Saturday, July 2, 2011

Phase Vs. Polarity

Phase has to deal with timing and waveforms developing over time.
Polarity on the other hand has nothing to do with timing. It is purely a matter of direction of flow of electrical current.
You've probably heard the term "Out of Phase" or "180ยบ Out of Phase" 99% of the time people use this term when they mean "Reversed Polarity" Almost every mic preamp or a console out there has a "Phase flip" switch, which is misleading. All that switch does, is reverse the polarity of the signal. Since it clearly has nothing to do with the timing of the signal it should not be associated with "Phase". 

Phase problems or issues occur every time we have two or more instances of one source of sound. For example…
A guitar miked with more than one microphone, or a direct signal from a bass and a split of that same bass going through a bass amp which we've miked, or a close-miked drum-set and a room mic picking up that same drim-set. In all of the above examples we have one source of sound and more than one physical location where we capture that sound. Considering the speed of sound in air (1125 ft/s) it makes sense that one of our instances of that source would run slightly behind the other - (timing differences equals phase differences). The effect of the wire and cable lengths in the recording studio are so insignificant to the delay of the signal that we can just ignore them. (it takes about 0.00089 seconds or almost 1ms (millisecond) for sound to travel 1 ft in air at sea level. In order to get your signal delayed by 1ms just by adding length to your cables it would take you about 186 MILES of cable)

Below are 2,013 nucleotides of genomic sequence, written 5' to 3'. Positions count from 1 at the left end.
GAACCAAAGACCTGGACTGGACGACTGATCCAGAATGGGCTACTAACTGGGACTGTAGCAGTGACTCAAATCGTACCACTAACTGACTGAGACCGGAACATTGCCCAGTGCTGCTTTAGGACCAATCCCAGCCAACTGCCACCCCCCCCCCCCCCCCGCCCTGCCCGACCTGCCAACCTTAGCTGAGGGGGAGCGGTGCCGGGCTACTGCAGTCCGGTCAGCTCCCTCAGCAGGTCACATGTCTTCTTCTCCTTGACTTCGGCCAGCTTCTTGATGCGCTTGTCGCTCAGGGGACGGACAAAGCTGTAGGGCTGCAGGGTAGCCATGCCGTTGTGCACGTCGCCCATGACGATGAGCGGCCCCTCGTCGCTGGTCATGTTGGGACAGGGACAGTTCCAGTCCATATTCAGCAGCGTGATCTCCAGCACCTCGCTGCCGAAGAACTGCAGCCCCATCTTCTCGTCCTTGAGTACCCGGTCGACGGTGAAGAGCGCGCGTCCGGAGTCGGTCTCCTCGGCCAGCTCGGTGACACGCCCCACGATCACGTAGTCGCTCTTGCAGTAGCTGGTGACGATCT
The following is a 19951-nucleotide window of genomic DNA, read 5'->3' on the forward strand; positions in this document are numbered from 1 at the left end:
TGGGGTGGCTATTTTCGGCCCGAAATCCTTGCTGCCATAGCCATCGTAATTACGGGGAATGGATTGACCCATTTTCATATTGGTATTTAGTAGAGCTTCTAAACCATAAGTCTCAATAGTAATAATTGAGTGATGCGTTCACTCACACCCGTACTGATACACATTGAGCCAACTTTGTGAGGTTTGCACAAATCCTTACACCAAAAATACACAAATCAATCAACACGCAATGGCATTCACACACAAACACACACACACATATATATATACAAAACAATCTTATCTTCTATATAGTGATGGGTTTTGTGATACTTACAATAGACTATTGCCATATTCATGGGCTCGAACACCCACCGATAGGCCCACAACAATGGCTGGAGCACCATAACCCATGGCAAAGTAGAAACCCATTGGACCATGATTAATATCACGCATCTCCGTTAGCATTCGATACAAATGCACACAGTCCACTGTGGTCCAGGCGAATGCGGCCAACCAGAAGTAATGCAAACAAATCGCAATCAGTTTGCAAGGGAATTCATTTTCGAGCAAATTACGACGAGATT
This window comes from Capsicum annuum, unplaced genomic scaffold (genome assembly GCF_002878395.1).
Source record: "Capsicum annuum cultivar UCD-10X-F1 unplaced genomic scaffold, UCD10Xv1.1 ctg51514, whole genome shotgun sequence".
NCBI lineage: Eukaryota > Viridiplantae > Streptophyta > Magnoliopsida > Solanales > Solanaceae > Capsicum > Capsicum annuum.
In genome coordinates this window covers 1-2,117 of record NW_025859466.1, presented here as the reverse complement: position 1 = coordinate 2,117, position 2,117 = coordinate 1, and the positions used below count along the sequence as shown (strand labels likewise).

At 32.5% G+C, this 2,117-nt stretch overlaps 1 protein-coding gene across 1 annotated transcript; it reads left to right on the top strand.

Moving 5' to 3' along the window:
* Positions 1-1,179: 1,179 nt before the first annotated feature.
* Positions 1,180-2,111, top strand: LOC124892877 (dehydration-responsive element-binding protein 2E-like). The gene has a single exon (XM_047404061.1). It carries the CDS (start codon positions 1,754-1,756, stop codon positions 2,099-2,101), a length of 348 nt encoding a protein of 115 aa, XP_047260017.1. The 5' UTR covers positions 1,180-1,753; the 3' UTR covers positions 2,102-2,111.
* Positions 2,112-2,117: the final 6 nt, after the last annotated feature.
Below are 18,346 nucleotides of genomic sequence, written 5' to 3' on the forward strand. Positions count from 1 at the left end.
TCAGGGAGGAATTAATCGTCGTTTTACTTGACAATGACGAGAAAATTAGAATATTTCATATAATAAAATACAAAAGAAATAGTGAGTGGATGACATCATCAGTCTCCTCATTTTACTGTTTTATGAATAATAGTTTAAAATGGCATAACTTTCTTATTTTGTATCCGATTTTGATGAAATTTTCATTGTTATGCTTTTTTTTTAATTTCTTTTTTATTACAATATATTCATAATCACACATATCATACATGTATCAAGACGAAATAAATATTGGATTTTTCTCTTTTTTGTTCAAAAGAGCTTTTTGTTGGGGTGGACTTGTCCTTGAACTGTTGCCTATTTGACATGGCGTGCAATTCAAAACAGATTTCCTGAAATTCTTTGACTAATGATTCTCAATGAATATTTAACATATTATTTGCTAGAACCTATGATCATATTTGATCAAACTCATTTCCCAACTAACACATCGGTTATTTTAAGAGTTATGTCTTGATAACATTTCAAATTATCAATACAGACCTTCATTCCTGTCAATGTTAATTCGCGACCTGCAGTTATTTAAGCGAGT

So you have your two mics on your kick drum for example - (one inside and one outside of the drum) about 1 ft away from each other. The outside mic will pick up the sound of the beater hitting the head about 1ms later than the mic a foot closer to the beater. So considering the speed of sound again, frequencies around 1125 Hz may get a boost while frequencies around 562.5 Hz may get lost. If we reverse the polarity of one of the two mics in theory the frequencies around 562.5 should get a boost and the range around 1125 Hz should disappear. Yes and NO. If we work with pure sine waves that would be the case - Before we reverse the polarity of the mic 1025Hz sine wave would fall exactly 360 degrees shifted over the distance of 1 ft and double itself in amplitude, while 562.5Hz sine wave would shift exactly 180 degrees over 1ft, so it would cancele itself completely. But since we are dealing with a complex waves and not just a pure sine wave, plus the fact that the two mics are probably different models and they pick up the sound of the drum at different locations of the drum itself, the two signals would have different frequency content to begin with. So after we combine them together we get a third frequency content of the sound of the drum. By flipping the polarity of one of the mics we drastically change the combined frequency content but that doesn't mean we completely lost our 1kHz range. Depending on the drum the mics the positions and also the rest of the drum mics like over heads and rooms you may end up reversing the polarity of one or two mics so you can get the desired sound... There is no right or wrong way... Just experiment and trust your ears. Rule of thumb is If you have two mics that are close to each other - 6 inches or less and you would like to mic some kind of a low frequency source - bass amp kick drum, guitar amp etc. make sure the polarity on of both mics is the same. After summing or mixing two microphones that have timing/ phase differences in the sound they are picking up, we create what's called a "Comb Filter". By reversing the polarity of one of the microphones all we do is shift the frequencies that get boosted and the ones that get cancelled out. In either case we end up with a severe EQ curve. At this point It is just a matter of preference and overall desired sound.

Also see article by "Musician's Friend" on the same topic. 

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